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‘Hybrid power plant’ enabled for 65% renewable energy island Graciosa

The project on Graciosa integrates around 1MW of solar PV. Image: Younicos.

A “hybrid power plant”, controlling the grid for an entire island and its inhabitants, will be created with the addition of a management and control platform from energy storage system integrator Greensmith.

Graciosa, a tiny island in the Azores archipelago, has been the site of a project to integrate a high penetration of renewable energy which has been ongoing since 2015. Energy-Storage.News has reported several times on the project, which uses more than a megawatt of solar, 4.5MW of wind energy along with 3.2MWh of lithium battery energy storage and some thermal generation using diesel for backup.

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The ‘grid-forming’ project reduces fossil fuel use on the island, which is a Portugese territory, by more than 65% while also reducing greenhouse gas (GHG) emissions. System integrator Younicos executed much of the project including installation of batteries, which were supplied by Leclanché for Graciolica, a special project group led by Danish investor Recharge A/S, which has taken a 50.1% stake in the €24 million (US$26.7 million) microgrid project. Such projects can make economic sense as well as social or environmental, due to the high cost of importing fossil fuels to island grids and their populations.

Last week Greensmith, best known for its software platforms with a leadership team that came from the cloud computing industry and decided to apply some of the same principles to energy, said that it had signed contracts to install its Greensmith Energy Management System (GEMS) software and control platform to the island’s new ‘grid’. Graciolica and Recharge A/S placed the order last month, Greensmith said, approved by their client, local utility EDA.

Software and control platform allows integration of diverse resources

The GEMS-powered system will “balance the Graciosa power system to accommodate the inevitable fluctuations in output that are inherent to energy supplied from renewable sources, such as solar and wind,” Greensmith said in a statement. GEMS has been supplied or installed at a number of large-scale energy storage projects in different configurations, including at projects Greensmith itself has delivered as system integrator or storage system provider.

John Jung, Greensmith Energy’s president and CEO, told Energy-Storage.News that the configuration of disparate resources for Graciosa was not a stretch for the company to achieve when asked if the project represented a diversification in the GEMS platform’s usage.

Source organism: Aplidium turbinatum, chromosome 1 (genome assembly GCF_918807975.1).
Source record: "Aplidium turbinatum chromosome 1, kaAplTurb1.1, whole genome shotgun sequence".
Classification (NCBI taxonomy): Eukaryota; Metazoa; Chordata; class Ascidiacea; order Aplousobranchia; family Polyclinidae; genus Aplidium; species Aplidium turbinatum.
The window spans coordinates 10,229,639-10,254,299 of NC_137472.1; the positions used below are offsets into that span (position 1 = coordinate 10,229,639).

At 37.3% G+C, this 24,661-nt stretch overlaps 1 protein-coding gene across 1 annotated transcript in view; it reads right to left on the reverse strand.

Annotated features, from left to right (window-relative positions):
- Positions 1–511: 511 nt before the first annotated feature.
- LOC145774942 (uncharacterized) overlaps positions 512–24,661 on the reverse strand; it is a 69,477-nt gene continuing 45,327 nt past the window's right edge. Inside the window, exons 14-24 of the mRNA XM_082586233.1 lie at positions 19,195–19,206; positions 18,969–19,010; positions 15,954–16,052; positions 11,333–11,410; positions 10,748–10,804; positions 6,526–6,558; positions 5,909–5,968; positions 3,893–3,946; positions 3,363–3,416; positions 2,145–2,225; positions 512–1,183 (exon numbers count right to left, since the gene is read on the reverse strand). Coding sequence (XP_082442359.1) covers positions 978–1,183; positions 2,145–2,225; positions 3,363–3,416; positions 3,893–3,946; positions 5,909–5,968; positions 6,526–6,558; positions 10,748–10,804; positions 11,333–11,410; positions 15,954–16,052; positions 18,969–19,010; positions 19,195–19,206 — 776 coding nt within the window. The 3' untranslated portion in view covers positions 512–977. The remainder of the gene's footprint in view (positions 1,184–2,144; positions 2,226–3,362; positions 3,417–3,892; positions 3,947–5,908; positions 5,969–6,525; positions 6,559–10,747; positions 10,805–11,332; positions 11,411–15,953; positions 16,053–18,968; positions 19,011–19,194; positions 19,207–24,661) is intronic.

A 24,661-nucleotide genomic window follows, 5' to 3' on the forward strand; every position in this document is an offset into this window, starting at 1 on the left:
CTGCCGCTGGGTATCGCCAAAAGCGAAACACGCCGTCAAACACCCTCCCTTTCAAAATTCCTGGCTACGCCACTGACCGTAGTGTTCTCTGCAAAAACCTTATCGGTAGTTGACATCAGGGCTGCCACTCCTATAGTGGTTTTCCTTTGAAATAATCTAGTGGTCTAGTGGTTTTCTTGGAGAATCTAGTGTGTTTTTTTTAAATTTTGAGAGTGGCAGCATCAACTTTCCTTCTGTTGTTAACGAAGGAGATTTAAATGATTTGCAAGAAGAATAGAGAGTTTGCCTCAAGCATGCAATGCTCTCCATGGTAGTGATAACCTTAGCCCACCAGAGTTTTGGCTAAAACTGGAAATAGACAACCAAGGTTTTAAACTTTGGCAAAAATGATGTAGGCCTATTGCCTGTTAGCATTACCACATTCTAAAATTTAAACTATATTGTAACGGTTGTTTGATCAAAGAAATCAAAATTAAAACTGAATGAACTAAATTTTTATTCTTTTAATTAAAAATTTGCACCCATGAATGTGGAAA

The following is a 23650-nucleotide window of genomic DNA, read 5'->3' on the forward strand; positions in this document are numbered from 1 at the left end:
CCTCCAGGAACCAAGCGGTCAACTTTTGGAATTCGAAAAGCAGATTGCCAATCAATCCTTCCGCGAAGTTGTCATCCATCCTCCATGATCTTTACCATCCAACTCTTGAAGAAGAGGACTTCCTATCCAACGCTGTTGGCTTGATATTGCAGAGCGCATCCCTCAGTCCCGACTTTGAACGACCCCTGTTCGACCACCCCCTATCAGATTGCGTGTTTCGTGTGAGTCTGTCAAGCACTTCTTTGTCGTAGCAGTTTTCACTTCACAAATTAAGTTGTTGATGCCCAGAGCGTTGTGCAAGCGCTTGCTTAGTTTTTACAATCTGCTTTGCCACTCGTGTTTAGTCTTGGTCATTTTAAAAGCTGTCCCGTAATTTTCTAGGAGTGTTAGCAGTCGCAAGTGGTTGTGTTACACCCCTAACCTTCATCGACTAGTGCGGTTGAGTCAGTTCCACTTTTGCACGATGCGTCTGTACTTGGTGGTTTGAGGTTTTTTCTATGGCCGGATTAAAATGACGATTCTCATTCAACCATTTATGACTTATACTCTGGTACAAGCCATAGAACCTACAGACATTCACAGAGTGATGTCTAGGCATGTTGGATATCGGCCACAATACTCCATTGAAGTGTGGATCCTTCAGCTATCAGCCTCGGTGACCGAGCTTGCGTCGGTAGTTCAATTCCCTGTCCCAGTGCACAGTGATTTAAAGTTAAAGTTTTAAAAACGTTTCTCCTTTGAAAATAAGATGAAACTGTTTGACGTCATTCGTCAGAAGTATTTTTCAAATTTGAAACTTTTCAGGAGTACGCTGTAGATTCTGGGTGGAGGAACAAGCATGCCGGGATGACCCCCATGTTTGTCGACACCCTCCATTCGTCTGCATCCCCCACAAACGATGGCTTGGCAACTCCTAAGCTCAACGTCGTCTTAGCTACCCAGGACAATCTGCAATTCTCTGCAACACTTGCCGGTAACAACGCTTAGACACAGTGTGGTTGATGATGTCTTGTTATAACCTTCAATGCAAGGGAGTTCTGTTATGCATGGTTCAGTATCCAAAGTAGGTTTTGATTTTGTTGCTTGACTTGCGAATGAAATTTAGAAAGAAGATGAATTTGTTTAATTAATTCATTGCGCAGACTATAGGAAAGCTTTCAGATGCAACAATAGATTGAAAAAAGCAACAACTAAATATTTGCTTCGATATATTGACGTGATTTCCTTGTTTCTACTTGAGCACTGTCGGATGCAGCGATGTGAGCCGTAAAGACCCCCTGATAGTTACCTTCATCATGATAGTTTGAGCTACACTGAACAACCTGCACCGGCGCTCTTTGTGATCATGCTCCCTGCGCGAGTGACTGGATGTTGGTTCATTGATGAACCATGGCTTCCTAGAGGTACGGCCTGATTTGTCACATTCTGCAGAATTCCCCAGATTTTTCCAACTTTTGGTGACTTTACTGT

“No, the same GEMS platform is offering the same features and capabilities that are deployed at every energy storage system site. What’s new here is the opportunity to deploy a hybrid power plant that controls the power grid for a whole island community,” Jung said.

“We strongly believe in this hybrid power approach using renewable energy backed by efficient engines.”

The control and management platform offers “far more capability than managing inverters and batteries”, Jung said. He highlighted that even in standalone solutions based on a grid-connected energy storage system, GEMS controls and allows components to interact with “various items” including: SCADA systems, electric metering, HVAC and “even weather forecasts” to help it make “better decisions in running an application”.

While running the whole island off a microgrid is new for Greensmith, the company has already delivered GEMS to Oncor Electric's impressive hybrid microgrid showcase installation in Dallas. That project integrates solar PV and other generation sources with energy storage, and sister publication PV Tech Power covered the microgrid extensively through system integrator S&C Electric in the first half of last year.

A couple of years ago, analyst Sam Wilkinson of research group I.H.S Markit said that for the fledgling energy storage industry as it was, software was the most critical non-battery component of an energy storage system and would only continue to grow in importance; a view John Jung of Greensmith appeared to share.

“The importance of software controls and optimisation to maximise the performance and longevity of energy storage is even more critical as storage becomes an essential grid asset,” Jung said.

“This project exemplifies the promise of hybridized power solutions to enable renewable energy to fulfill the baseload requirement and provide increased grid reliability… Linked together, storage and distributed energy resources can address both supply and demand needs, as well as supply select grid services,” Jung said, adding that GEMS could be the “backbone” of an intelligent energy network based around distributed energy resources (DERs).

Greensmith, acquired by Nasdaq Helsinki-listed power company Wärtsilä for around US$170 million last year, will continue to diversify further from the US markets where the company made its name, according to John Jung. The CEO talked up Wärtsilä’s global reach and the scope to utilise the Finnish company’s engines “with integrated energy storage” in systems controlled by the GEMS platform adding that there “will be many more like this over the months and years to come”.

This article has been amended from its original form to clarify that contracts have been signed but the GEMS platform and software is still to be installed, and also to reflect that the island in question is Graciosa, Portuguese territory in the Azores and not the Spanish-controlled Canary Island of Graciosa further south.

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